The salaries of public employees are a matter of public record — but that doesn’t always mean these records are accessible to the average person. Juneau’s public radio and television station, KTOO, is spearheading an effort to create a searchable database containing the records of a variety of state agencies, including the sprawling University of Alaska system.
For the UA system, though, this isn’t the first time this type of project has been undertaken.
In May 2011, Heather Bryant began as editor-in-chief of UAF’s Sun Star newspaper, and brought with her an ambitious plan to cull together systemwide salary info — making the database available on the newspaper’s website.
Through a series of editorials, Bryant explained the rationale for the project in response to criticism from staff and faculty.
“Personnel accounts for approximately 60 percent of the university’s budget. It’s important to know how that money is spent,” Bryant wrote.
Some were outraged over the project, claiming their privacy had somehow been violated.
“Publicizing my salary information is invasive, and is a cheap way to ‘target’ individuals. Doing so is indicative of a totalitarian democratic ideology. Shame on you!” Jonathan B. Horen commented on the website.
One commenter suggested that it would be more fair if the Sun Star’s database included other state agencies in addition to UA employees — but the UA database would prove to be unwieldy and time-consuming for a student-run newspaper with a high turnaround.
As of January 2014 the database has been temporarily removed from the website, though the Sun Star says they plan to make an updated database available soon.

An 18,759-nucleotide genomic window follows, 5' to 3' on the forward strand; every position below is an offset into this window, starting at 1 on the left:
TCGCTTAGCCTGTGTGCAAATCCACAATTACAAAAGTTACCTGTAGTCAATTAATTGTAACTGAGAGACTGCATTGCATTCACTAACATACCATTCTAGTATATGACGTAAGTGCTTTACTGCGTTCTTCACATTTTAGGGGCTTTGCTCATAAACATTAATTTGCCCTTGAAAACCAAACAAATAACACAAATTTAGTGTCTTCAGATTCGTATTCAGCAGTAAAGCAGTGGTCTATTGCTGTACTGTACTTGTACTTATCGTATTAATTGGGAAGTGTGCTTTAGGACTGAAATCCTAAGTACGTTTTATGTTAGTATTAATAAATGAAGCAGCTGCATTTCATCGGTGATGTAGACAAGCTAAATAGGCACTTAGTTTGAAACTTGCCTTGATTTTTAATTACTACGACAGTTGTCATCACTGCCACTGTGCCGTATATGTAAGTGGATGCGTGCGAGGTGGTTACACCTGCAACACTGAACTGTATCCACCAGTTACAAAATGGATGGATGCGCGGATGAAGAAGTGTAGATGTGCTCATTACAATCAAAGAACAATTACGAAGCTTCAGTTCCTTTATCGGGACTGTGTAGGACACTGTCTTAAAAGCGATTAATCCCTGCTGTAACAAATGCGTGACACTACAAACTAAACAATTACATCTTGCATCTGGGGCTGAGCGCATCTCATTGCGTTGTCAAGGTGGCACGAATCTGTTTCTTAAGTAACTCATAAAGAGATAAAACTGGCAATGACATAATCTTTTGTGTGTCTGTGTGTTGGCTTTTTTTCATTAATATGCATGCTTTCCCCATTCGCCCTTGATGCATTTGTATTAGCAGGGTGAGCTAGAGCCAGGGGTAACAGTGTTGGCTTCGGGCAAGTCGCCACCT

These days, Bryant works as the digital services editor at KTOO, applying her previous public record-wrangling experience to the job at hand — a database hosted by KTOO including state government, the Department of Public Safety, Department of Motor Vehicles and the Alaska Public Defender Agency.
According to an email from UAA Human Resource Services, the KTOO database will include UA employees’ gross salaries, healthcare and retirement benefit numbers, and employment status (full-time, part-time, permanent/temp or student employee).
For UAA, the comprehensive database could be eye-opening, especially in the wake of the soon-to-be released findings of program prioritization.
Incoming Faculty Senate President Diane Hirshberg, speaking from her own perspective, welcomes the steps toward transparency.
“My hope is that some people take a critical look at how we spend, the amount of resources that are spent on high-level administrators statewide. … We have a top-heavy university, and it’s been told to us by outside experts,” Hirshberg said.
Bryant, speaking from Juneau, still believes the essence of the project has to do with “transparency in government spending and accountability in government spending.”
KTOO hopes to have the public records database up and running sometime this fall.